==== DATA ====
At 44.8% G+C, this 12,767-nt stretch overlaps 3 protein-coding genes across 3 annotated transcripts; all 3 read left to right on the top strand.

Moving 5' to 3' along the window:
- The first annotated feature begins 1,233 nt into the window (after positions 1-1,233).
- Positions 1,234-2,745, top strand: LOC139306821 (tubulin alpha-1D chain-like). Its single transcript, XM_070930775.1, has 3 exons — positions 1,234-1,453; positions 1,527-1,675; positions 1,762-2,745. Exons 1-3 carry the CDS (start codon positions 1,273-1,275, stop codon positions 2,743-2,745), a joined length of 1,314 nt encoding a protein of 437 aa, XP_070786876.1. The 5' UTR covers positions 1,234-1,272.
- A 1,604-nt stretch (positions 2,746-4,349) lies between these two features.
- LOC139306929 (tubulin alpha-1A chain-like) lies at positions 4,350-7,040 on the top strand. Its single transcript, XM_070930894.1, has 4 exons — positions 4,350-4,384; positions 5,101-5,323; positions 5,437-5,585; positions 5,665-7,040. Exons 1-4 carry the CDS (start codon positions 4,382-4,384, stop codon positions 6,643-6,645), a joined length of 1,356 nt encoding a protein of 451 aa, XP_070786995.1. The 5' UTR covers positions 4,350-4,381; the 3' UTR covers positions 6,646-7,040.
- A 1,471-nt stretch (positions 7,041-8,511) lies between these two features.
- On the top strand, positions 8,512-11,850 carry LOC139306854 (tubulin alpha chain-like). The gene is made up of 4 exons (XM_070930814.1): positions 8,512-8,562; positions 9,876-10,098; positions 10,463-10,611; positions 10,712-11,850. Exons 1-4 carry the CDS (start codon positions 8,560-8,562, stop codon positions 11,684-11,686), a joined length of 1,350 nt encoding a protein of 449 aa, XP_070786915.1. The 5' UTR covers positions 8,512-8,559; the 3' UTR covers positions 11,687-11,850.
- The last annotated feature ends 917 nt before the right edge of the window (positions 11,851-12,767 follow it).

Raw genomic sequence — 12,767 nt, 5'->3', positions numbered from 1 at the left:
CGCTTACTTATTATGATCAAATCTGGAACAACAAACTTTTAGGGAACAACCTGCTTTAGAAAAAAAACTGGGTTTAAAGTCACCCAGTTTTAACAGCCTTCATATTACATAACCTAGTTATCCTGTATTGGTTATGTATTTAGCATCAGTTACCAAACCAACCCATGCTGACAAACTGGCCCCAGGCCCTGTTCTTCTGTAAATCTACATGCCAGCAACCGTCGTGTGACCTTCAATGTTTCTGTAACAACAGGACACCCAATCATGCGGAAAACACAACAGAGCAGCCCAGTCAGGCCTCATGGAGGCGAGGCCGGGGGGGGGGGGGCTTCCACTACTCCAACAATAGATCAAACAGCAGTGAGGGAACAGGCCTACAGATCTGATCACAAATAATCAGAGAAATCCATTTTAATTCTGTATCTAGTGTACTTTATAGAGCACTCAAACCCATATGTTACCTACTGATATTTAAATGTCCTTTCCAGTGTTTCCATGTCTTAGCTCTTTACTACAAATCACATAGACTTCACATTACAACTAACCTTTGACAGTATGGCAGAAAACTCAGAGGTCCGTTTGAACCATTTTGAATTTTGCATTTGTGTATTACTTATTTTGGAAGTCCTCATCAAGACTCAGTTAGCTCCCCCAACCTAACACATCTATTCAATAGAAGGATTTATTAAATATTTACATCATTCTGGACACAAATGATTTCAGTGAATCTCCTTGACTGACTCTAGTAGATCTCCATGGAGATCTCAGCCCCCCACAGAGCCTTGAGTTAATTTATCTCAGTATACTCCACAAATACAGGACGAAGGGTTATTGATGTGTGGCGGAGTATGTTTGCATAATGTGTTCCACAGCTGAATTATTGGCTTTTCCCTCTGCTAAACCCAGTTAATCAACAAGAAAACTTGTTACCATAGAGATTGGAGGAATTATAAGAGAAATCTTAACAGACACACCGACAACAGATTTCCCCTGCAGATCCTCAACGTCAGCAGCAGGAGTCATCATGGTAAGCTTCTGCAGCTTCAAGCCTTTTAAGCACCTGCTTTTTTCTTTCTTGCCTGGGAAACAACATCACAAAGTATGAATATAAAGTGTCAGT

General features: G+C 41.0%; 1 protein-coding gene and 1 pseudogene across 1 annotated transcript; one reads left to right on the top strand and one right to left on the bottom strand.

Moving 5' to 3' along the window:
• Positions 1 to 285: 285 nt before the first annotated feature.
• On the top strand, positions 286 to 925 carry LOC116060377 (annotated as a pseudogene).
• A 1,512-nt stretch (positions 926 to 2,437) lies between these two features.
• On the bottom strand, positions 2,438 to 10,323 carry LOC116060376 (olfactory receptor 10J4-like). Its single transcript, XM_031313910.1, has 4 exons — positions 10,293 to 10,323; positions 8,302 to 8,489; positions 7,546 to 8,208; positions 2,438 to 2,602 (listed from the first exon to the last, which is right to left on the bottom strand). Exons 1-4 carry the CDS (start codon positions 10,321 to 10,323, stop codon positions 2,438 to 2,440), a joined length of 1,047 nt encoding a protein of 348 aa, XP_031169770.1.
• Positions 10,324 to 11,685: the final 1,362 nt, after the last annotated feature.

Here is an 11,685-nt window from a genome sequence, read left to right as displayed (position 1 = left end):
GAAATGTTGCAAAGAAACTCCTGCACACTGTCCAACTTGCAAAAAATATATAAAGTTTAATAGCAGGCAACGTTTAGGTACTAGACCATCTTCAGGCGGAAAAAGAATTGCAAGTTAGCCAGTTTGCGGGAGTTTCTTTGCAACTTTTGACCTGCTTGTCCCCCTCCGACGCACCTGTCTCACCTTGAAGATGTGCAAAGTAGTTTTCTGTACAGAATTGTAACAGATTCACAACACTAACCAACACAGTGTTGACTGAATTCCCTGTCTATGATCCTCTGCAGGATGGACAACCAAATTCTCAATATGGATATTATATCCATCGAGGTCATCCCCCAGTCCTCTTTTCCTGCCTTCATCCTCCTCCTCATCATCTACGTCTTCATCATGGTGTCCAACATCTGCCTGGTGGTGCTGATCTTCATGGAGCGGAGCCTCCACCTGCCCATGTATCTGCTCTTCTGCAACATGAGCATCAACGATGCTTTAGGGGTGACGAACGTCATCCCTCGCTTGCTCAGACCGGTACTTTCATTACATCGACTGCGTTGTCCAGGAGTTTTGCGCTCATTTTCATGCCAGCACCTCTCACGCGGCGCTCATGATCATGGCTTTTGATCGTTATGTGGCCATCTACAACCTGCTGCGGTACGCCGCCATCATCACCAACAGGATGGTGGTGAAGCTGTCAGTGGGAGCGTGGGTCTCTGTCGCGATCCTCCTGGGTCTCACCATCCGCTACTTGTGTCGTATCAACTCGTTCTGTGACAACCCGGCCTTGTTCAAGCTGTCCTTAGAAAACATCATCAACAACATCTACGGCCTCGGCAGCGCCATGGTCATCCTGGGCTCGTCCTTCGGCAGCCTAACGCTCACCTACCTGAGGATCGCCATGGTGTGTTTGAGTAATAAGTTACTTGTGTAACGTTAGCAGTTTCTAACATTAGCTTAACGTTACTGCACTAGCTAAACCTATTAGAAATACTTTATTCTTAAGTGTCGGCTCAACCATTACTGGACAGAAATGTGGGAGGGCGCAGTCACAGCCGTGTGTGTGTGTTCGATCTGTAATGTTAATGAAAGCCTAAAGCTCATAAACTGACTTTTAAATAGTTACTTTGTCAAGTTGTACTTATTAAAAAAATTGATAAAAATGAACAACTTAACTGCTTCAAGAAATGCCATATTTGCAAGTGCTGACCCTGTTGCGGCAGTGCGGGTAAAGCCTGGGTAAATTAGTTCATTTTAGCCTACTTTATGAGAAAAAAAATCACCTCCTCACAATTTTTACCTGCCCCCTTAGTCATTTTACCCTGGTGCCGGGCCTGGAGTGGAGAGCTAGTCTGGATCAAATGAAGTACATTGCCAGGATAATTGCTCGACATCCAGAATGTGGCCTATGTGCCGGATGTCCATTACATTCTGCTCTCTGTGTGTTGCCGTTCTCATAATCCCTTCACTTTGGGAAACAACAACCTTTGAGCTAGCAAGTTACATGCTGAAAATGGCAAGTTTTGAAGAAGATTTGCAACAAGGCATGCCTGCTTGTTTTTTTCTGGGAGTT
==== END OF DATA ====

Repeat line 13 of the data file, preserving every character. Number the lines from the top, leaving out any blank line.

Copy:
Moving 5' to 3' along the window: